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No Second Chances: What to Do After a Botched Execution

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Ohio tried and failed to execute Alva Campbell. The state shouldn't get a second chance.
The pathos and problems of America's death penalty were vividly on display yesterday when Ohio tried and failed to execute Alva Campbell. Immediately after its failure Gov. John Kasich set June 5, 2019, as a new execution date.
This plan for a second execution reveals a glaring inadequacy in the legal standards governing botched executions in the United States.
Campbell was tried and sentenced to die for murdering 18-year-old Charles Dials during a carjacking in 1997. After Campbell exhausted his legal appeals, he was denied clemency by the state parole board and the governor.
By the time the state got around to executing Campbell, he was far from the dangerous criminal of 20 years ago. As is the case with many of America's death-row inmates, the passage of time had inflicted its own punishments.
The inmate Ohio strapped onto the gurney was a 69-year-old man afflicted with serious ailm…

Erdogan Claims Victory in Turkey Vote Giving Broad New Powers to President

President Recep Tayyip Erdogan
President Recep Tayyip Erdogan
ISTANBUL — President Recep Tayyip Erdogan of Turkey on Sunday claimed victory by a narrow margin in a referendum that grants sweeping powers to his office, in a watershed moment that the country’s opposition fears may cement his one-man rule.

With just under 99 percent of ballots counted, “Yes” had 51.33 percent of votes cast, and “No” had 48.67 percent, according to the state-run news agency, Anadolu.

“The constitutional change has been approved by the Turkish people,” an adviser to Mr. Erdogan, Ilnur Cevik, said in a phone call.

But the country’s election commission has yet to announce official results, and Turkey’s main opposition party said it would demand a recount of about 37 percent of ballot boxes, containing around 2.5 million votes.

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The constitutional change, if it stands, will allow the winner of the 2019 presidential election to assume full control of the government, ending the current parliamentary political system.

The ramifications, however, would be immediate. The “yes” vote in the referendum would be a validation of the current leadership style of Mr. Erdogan, who has been acting as a de facto head of government since his election in 2014 despite having no constitutional right to wield such power. The office of the president was meant to be an impartial role that lacks full executive authority.

The result would tighten Mr. Erdogan’s grip on the country, which is one of the leading external actors in the Syrian civil war, a major way station along the migration routes to Europe and a crucial Middle Eastern partner of the United States and Russia.

The referendum was conducted in an atmosphere of fear, with the campaign characterized by prolonged intimidation of opposition members, several of whom were shot at or beaten while on the stump by persons unknown.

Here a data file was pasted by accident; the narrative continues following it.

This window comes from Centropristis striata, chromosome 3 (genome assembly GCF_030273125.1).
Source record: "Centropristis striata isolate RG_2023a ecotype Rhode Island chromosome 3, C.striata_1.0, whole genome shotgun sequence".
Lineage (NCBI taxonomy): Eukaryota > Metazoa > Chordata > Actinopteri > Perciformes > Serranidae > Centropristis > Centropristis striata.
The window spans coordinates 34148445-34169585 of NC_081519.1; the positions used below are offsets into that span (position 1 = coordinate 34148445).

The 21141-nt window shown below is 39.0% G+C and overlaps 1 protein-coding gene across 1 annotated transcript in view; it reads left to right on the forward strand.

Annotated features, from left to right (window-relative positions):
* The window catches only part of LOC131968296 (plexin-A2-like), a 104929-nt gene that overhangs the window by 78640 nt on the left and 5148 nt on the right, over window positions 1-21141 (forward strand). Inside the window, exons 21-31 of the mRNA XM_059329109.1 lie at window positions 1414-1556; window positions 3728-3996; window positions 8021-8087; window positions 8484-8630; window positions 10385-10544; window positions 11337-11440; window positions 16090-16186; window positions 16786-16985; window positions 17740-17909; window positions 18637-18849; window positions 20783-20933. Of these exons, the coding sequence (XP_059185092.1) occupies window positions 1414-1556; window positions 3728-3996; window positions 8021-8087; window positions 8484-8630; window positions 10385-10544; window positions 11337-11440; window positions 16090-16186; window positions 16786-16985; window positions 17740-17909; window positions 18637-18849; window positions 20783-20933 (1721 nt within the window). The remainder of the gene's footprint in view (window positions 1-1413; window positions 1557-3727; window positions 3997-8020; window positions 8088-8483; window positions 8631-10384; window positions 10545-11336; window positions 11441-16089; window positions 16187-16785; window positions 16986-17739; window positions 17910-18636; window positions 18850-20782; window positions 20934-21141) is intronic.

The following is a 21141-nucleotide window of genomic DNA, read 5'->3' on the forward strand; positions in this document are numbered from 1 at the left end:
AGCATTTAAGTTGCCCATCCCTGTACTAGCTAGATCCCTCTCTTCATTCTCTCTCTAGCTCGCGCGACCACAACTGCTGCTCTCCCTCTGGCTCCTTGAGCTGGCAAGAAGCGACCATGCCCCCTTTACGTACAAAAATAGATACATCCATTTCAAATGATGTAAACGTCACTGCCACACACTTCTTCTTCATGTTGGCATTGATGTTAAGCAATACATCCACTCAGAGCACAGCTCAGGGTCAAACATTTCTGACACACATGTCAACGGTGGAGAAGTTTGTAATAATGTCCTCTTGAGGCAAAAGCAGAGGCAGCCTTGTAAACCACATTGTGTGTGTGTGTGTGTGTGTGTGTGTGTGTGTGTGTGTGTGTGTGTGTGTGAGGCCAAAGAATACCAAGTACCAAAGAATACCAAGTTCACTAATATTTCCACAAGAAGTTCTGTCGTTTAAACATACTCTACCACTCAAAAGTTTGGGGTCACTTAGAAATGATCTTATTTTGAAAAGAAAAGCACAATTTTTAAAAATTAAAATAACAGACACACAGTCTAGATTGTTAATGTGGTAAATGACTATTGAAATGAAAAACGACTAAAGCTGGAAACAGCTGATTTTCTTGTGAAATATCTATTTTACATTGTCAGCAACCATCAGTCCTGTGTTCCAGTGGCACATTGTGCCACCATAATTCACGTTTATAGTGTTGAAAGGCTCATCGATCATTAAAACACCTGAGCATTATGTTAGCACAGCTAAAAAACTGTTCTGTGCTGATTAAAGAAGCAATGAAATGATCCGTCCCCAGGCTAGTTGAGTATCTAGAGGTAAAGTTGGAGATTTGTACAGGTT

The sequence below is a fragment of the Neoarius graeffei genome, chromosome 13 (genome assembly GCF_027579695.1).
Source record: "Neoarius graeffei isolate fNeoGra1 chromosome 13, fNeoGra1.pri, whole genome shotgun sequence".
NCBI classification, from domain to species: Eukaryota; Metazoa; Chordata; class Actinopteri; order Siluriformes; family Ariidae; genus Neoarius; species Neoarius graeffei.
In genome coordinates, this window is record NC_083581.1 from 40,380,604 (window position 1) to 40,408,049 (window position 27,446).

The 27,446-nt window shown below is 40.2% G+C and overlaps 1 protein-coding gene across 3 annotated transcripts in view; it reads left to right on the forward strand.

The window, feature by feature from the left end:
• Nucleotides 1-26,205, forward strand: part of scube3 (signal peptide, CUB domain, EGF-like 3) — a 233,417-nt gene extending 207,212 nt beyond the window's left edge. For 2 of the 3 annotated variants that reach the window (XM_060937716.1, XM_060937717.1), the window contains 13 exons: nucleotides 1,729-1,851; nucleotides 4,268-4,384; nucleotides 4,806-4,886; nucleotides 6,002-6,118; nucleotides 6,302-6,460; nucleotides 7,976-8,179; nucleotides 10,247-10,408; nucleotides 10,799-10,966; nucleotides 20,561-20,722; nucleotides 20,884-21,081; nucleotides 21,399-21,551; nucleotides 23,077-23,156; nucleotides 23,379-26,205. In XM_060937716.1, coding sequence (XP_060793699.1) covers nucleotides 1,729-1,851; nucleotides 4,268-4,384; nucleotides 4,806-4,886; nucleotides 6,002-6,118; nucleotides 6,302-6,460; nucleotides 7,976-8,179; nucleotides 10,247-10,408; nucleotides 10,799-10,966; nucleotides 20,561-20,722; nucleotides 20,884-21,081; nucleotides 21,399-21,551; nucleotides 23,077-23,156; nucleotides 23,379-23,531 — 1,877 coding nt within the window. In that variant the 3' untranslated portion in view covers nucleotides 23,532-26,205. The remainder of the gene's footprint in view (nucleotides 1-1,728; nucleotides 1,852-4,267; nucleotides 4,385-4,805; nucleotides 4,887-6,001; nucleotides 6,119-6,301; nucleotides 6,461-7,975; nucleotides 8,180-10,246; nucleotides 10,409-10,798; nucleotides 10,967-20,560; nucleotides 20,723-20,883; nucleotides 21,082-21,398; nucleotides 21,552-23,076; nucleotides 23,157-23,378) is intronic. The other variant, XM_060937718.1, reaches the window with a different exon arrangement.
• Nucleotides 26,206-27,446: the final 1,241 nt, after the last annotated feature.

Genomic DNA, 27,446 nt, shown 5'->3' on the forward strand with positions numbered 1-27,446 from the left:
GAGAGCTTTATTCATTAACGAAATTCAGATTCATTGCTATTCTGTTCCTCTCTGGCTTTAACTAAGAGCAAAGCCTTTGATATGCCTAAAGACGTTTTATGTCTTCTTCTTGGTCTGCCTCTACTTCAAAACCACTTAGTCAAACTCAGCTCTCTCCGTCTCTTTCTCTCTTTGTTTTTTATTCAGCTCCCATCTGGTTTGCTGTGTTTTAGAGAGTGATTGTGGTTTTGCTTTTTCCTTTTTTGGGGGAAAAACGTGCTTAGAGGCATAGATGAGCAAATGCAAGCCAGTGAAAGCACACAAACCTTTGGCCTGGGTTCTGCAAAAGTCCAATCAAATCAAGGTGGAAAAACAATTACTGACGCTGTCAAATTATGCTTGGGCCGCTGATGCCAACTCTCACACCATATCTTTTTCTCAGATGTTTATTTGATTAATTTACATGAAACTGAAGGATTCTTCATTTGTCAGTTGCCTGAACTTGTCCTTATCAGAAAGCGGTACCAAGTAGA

The opposition questioned the legitimacy of the referendum after the election board made a last-minute decision to increase the burden needed to prove allegations of ballot-box stuffing. At least one instance of alleged voter fraud appeared to be captured on camera.

“We are receiving thousands of complaints on election fraud,” said Erdal Aksunger, the deputy head of the opposition Republican People’s Party, or C.H.P. “We are evaluating them one by one.”

Since a failed coup last summer, Turkey has been under a state of emergency, a situation that allowed the government to fire about 130,000 people suspected of being connected to the failed putsch, and to arrest about 45,000.

The new system will, among other changes:

• Abolish the post of prime minister and transfer executive power to the president.

• Allow the newly empowered president to issue decrees and appoint many of the judges and officials responsible for scrutinizing his decisions.

• Limit the president to two five-year terms, but give the option of running for a third term if Parliament truncates the second one by calling for early elections.

• Allow the president to order disciplinary inquiries into any of Turkey’s 3.5 million civil servants, according to an analysis by the head of the Turkish Bar Association.

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Source: The New York Times, Patrick Kingsley, April 16, 2017


Claiming victory, Turkey's Erdogan says may take death penalty to referendum


President Tayyip Erdogan told crowds of flag-waving supporters on Sunday that Turkey could hold another referendum on reinstating the death penalty, as he claimed victory in a vote that will hand him sweeping new powers.

Addressing crowds in Istanbul, Erdogan said he would "immediately" discuss the issue of bringing back the death penalty with Prime Minister Binali Yildirim and the leader of the nationalist opposition. Such a move would spell the end of Turkey's accession talks with the European Union.

Erdogan also said votes in favour of constitutional changes to replace Turkey's parliamentary system with an executive presidency stood at 51.5 %. He said everyone should respect the nation's decision, and added Turkey would "shift gears" in the coming period.

Source: Reuters, April 17, 2017

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